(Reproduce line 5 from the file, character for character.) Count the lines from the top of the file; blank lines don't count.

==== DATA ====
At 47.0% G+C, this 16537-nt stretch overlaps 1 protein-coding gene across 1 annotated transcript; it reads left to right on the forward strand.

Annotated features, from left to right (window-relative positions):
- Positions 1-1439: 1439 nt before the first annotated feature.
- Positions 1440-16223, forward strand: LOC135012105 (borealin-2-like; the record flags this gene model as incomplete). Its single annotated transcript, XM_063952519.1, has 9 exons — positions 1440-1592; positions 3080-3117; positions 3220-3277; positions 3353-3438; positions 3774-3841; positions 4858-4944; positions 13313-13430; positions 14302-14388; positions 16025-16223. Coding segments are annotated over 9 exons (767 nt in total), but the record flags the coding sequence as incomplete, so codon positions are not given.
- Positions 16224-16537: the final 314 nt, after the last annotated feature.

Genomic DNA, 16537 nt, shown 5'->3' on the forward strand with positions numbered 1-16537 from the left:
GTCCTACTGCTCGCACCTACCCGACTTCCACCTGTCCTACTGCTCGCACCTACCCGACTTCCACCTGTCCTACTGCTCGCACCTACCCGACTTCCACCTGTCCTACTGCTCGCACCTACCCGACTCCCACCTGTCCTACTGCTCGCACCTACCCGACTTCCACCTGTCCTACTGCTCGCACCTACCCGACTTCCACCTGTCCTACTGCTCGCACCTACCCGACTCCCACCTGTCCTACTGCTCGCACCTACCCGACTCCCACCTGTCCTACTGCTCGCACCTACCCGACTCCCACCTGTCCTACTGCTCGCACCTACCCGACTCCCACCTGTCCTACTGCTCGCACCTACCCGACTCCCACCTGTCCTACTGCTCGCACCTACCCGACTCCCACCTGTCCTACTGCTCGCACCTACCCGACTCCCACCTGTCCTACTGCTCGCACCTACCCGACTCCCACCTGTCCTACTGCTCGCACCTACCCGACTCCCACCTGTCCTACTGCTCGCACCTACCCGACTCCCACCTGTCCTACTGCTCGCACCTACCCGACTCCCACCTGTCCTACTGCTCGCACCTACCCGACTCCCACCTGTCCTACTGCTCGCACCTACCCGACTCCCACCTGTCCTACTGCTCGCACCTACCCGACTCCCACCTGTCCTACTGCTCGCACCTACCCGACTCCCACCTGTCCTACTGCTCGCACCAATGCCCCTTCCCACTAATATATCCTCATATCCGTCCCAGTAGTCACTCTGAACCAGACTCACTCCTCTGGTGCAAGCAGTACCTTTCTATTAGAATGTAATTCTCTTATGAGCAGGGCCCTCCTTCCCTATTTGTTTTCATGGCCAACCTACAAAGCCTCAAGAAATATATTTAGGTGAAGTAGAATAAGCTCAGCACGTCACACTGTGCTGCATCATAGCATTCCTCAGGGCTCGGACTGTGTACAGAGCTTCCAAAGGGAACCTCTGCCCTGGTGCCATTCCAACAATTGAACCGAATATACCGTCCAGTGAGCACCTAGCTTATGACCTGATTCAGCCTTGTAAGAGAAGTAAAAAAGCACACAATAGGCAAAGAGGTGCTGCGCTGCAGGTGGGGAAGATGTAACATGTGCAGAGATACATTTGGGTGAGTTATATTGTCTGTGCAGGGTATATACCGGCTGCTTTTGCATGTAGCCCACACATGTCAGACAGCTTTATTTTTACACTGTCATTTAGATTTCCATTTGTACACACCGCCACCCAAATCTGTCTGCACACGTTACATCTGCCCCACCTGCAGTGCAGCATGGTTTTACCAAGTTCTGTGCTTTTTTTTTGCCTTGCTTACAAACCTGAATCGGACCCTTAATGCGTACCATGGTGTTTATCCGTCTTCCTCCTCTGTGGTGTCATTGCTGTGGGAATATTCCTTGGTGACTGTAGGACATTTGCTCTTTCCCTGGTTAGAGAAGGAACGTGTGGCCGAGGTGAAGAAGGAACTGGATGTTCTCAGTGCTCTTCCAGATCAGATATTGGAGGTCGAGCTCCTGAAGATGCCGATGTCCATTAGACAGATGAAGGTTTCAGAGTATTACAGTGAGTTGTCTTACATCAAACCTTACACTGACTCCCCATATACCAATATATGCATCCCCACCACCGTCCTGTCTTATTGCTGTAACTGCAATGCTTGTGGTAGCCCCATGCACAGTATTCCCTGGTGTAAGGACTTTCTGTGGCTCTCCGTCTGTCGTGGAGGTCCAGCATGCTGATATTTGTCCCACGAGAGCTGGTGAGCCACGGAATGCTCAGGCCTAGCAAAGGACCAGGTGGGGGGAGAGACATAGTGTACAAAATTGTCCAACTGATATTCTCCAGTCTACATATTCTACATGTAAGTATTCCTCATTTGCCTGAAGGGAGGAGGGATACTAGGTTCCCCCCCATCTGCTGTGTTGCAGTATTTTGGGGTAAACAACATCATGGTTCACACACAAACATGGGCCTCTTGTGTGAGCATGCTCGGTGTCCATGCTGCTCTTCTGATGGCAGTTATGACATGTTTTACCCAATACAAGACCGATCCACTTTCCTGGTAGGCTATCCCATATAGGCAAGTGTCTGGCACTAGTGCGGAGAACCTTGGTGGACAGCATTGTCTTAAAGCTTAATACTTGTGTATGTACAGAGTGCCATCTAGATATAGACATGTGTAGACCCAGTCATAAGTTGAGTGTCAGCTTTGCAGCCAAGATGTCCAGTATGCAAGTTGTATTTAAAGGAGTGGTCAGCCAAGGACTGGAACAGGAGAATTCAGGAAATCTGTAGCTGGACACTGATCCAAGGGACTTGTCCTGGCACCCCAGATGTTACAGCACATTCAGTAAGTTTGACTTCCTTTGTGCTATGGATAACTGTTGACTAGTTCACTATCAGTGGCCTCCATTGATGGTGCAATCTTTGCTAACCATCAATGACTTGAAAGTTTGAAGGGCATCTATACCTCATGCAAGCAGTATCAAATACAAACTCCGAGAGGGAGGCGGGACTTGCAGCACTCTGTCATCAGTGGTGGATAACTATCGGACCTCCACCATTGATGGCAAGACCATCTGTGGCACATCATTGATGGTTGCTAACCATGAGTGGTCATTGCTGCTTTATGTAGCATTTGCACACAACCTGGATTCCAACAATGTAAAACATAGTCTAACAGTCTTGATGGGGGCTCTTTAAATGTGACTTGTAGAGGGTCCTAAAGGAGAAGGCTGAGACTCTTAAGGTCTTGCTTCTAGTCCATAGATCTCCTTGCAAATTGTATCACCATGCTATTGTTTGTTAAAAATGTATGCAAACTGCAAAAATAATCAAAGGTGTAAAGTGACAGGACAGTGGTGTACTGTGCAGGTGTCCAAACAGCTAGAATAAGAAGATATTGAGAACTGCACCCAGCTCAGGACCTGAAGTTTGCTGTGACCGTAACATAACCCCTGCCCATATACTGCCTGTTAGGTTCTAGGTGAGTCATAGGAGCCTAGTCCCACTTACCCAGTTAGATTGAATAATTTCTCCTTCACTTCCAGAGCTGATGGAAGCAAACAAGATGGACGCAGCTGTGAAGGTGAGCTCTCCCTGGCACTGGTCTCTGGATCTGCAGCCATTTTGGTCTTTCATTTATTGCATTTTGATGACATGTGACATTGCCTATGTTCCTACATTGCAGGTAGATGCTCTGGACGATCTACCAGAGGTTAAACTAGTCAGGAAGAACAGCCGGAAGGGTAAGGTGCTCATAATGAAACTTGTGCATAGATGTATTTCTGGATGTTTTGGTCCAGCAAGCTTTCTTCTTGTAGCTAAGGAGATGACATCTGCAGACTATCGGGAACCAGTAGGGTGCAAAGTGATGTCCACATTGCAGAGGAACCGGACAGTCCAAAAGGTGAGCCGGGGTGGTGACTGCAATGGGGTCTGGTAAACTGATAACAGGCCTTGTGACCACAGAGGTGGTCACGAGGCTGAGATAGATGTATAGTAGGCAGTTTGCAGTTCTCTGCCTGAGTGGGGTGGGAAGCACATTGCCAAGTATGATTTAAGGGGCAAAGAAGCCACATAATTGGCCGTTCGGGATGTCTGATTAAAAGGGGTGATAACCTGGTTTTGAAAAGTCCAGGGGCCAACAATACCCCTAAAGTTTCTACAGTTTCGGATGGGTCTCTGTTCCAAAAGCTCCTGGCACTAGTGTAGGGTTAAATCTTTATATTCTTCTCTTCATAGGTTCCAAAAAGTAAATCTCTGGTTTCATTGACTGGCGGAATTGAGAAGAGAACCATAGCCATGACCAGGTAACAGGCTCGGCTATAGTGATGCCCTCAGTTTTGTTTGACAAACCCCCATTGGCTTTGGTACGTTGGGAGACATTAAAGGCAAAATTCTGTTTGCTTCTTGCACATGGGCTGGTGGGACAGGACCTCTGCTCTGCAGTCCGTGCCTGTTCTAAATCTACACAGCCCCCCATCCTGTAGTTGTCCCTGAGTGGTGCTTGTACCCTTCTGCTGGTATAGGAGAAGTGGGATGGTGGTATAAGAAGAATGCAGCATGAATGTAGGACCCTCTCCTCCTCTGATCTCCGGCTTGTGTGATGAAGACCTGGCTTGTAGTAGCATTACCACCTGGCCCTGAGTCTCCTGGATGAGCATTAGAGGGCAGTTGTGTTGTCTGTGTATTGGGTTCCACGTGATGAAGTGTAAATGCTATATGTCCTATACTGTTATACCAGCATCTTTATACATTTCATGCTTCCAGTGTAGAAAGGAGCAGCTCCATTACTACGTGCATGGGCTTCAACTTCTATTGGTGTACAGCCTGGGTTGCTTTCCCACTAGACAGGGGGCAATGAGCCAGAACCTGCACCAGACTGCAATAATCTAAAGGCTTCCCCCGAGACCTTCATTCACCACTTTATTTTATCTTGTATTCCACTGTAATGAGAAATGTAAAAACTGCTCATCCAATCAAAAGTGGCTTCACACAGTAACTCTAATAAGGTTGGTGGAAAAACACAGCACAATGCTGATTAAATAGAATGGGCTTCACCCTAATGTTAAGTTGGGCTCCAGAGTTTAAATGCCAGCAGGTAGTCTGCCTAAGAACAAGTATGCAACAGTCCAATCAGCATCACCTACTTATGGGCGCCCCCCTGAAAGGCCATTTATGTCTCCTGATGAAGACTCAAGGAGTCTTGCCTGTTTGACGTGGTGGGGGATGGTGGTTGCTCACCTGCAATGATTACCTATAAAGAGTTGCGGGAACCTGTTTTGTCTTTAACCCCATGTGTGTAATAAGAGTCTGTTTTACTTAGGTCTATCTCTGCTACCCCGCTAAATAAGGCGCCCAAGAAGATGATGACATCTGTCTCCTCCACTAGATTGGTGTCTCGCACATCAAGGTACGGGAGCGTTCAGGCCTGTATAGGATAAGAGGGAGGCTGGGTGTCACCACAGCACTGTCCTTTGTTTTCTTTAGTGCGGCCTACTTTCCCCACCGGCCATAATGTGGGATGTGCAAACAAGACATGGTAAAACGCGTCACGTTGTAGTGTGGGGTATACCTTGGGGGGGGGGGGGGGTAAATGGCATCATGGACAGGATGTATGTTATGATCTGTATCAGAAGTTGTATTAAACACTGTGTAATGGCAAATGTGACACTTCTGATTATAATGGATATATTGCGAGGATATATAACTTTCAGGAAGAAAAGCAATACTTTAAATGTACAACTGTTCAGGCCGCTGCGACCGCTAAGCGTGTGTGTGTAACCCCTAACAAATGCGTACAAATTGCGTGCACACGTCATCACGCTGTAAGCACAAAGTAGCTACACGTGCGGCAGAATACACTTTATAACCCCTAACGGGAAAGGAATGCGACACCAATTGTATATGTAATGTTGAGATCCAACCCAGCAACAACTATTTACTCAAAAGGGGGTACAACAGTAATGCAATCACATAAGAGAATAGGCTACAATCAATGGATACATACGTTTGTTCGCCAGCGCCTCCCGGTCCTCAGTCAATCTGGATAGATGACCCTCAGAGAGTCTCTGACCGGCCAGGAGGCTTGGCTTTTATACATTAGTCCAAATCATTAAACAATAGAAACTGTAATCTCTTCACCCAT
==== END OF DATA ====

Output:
- Positions 16224-16537: the final 314 nt, after the last annotated feature.